As a public servant, Santos never lined his private pockets with stolen public funds. He also tried to apply, in the real world, the words and principles he wove into his fiction.
In 1940, Santos published the first grammar book of the “national language”, the “Balarila ng Wikang Pambansa” or “The Grammar of the National Language”. It was an important work commissioned by the Surian ng Wikang Pambansa (SWF). The following year, he was appointed by President Manuel Luis Quezon director of the SWF, where he remained until 1946. When the Philippines became a member of the United Nations, he was chosen to translate the 1935 Constitution for UNESCO. He was also appointed to help translate the inaugural addresses of Presidents Jose P. Laurel and Manuel A. Roxas.
“Banaag at Sikat” revolves around Delfin, a poor writer in love with Meni, the daughter of a capitalist. Delfin, who is also a law student, is a socialist while his friend Felipe is an anarchist. Ironically, Felipe is the son of a wealthy southern family, but he wants to turn his back on inherited wealth.
Delfin wants citizens to have more rights in commercial and real estate relations. He believes that society could be changed through education, an idea that echoes Jose Rizal’s debut novel, “Noli Me Tangere,” which I wrote about in my column last week.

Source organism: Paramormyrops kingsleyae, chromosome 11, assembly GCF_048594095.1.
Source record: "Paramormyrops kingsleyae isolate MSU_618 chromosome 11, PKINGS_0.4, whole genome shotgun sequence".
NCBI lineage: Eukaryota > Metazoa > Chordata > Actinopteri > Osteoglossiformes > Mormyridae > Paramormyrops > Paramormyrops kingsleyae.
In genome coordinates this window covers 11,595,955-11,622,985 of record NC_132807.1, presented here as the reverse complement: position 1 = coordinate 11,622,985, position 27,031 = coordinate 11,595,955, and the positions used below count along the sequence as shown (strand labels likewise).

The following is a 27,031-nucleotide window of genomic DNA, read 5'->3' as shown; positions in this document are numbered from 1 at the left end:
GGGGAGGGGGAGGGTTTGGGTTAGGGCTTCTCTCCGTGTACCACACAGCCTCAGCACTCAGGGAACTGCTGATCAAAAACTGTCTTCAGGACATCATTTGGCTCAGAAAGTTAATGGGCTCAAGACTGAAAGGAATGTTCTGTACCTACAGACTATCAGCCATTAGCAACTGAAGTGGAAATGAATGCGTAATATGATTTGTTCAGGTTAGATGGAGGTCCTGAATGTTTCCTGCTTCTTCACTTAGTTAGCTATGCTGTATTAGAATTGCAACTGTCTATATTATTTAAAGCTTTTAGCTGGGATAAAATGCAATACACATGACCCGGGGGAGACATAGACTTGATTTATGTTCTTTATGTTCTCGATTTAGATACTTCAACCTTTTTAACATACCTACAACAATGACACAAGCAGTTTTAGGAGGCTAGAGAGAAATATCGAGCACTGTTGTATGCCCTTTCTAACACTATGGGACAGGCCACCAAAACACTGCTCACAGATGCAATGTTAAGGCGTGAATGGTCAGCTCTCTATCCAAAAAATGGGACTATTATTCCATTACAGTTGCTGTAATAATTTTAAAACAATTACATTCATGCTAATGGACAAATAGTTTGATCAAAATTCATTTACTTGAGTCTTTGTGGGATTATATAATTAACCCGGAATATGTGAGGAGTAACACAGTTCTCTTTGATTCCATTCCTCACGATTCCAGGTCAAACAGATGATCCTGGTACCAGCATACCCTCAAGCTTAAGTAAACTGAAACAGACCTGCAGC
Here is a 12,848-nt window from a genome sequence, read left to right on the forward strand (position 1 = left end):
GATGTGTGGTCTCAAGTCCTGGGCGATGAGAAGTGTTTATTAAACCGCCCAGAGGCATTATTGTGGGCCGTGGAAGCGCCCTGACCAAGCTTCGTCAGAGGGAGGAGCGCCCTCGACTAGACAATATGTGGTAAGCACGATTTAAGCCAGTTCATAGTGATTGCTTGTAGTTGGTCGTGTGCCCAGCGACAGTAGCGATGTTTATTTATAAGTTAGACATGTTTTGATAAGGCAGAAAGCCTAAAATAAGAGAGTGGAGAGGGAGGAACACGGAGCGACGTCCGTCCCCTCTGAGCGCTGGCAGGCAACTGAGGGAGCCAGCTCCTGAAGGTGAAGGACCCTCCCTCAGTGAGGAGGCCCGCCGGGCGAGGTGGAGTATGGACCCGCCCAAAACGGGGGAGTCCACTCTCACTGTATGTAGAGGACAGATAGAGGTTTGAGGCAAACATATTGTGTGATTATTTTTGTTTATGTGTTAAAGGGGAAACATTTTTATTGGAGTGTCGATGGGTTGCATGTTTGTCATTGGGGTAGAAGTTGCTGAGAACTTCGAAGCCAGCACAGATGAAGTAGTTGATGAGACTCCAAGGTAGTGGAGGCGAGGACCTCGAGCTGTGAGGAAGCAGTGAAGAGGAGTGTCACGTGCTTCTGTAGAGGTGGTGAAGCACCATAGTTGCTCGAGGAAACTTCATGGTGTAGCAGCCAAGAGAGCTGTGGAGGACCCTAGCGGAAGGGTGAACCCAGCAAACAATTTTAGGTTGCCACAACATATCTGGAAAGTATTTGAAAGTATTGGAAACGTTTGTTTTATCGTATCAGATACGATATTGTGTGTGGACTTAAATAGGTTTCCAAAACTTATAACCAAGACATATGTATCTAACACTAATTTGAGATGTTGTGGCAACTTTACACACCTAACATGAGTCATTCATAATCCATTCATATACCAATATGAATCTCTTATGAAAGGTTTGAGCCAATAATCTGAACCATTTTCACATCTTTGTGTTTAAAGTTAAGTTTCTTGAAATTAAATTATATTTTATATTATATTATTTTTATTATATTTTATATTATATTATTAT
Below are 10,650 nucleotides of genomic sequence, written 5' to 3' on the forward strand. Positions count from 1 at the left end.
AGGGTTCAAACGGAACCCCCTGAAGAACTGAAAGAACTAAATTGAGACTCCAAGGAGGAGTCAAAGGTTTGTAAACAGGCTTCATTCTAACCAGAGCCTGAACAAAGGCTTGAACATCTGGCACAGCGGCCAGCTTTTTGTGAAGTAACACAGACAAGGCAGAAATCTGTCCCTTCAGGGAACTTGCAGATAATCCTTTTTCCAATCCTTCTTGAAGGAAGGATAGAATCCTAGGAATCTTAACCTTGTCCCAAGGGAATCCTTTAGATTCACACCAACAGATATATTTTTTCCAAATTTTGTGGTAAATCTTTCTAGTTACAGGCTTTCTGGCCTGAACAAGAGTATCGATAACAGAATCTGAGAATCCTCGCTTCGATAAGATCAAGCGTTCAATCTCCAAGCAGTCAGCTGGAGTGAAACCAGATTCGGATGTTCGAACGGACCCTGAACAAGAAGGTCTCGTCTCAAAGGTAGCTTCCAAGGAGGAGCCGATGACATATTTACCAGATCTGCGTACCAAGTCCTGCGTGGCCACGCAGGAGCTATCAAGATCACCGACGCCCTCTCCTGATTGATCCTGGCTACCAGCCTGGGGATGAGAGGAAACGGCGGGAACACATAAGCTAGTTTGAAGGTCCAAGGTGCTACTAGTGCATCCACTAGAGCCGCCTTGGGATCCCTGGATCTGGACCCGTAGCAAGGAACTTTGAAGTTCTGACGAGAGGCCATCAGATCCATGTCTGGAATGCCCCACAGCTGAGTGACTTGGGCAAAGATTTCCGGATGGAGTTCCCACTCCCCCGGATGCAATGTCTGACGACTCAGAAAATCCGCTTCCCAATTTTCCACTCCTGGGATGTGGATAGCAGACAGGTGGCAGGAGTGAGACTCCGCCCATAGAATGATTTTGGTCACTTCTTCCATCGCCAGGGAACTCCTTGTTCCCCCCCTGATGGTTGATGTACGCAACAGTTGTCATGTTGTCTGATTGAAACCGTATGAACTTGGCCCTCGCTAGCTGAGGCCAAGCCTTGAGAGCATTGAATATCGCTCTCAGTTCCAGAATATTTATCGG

On the other hand, the young arsonist Felipe is an anarchist. He believes in breaking down the walls of society. Factories should belong to those who work there, while the land should belong to those who cultivate it.
Dr. Patricia Mae B. Jurilla in her book ‘Tagalog Bestsellers of the Twentieth Century: A History of the Book in the Philippines’ said: ‘Banaag at Sikat is now recognized as the most important work of the period known as the Golden Age of the Tagalog Novel (1905-1921) and a milestone in the history of Tagalog fiction for its engagement with social issues…”
The eminent national historian and scientist, Professor Teodoro Agoncillo, wrote: “Banaag at Sikat was a very influential book. It was avidly read by the masses and intellectuals. To a large extent, the book influenced workers who were fighting for economic, social and political reform. As a result, more unions sprang up and workers resorted to strikes – especially those involved in the manufacture of cigars and cigarettes. This was to the dismay of the capitalists who used to push the workers around.
For his part, Marxist critic Dr. Epifanio San Juan said, “In Banaag in Sikat, Santos managed to condense the whole story of the Filipino ‘ilustrado’ (‘enlightened or educated’)…The novel is a true example of revolutionary art.
Published 116 years ago, I translated the novel into contemporary English for 21st century readers. His searing passages on race, class and colonialism still resonate today. May we learn to shape our lives so that, like the characters in this novel, we can help change our world.
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E-mail: [email protected]. “Radiance and Sunrise” is available at www.penguin.sg